The joint Treasury/HUD report to Congress released this month was a major disappointment to market participants looking for a timely resolution to the status of the GSEs and the future of housing finance. While the white paper claims to lay out "the Administration's plan to reform America's housing finance market," it unfortunately amounts to a set of poorly defined policy options that will likely require years to codify and implement. Moreover, its core assumptions are unrealistic and ultimately border on wishful thinking.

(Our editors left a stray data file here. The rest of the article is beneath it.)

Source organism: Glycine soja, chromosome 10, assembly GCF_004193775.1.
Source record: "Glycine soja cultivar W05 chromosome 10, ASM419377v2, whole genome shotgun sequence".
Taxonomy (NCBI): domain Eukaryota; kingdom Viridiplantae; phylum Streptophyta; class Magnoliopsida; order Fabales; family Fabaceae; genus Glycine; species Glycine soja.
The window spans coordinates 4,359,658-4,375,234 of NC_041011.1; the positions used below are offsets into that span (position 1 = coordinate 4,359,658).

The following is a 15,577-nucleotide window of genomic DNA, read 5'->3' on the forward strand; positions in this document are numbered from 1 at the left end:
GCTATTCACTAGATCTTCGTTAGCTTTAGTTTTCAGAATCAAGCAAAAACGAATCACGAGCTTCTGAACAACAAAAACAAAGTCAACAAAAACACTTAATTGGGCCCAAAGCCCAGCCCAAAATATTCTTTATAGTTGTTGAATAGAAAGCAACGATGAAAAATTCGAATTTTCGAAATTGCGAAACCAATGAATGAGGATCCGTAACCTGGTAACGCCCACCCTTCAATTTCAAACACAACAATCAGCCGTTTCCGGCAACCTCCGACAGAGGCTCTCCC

While the paper repeatedly and correctly focuses on the need to restore the role of private capital in the housing finance market, its key pronouncements are incomplete. A key proposal in the section on winding down the GSEs is "to bring in more private capital" by increasing guaranty fees. While higher g-fees will certainly help the private market "compete on a level playing field," it ignores the fact that the private-label markets are currently dormant as a result of a variety of structural factors, some of which stem from recent regulatory and legislative actions such as the Dodd-Frank Act. In fact, elements of Dodd-Frank such as the risk retention requirement and the removal of the rating agencies' liability exemption have created significant roadblocks and uncertainties for private-label MBS issuers; as I noted in February, the continued inability of regulators to issue working guidelines with respect to the scope and form of risk retention is a major impediment to the non-agency market's renewed operation.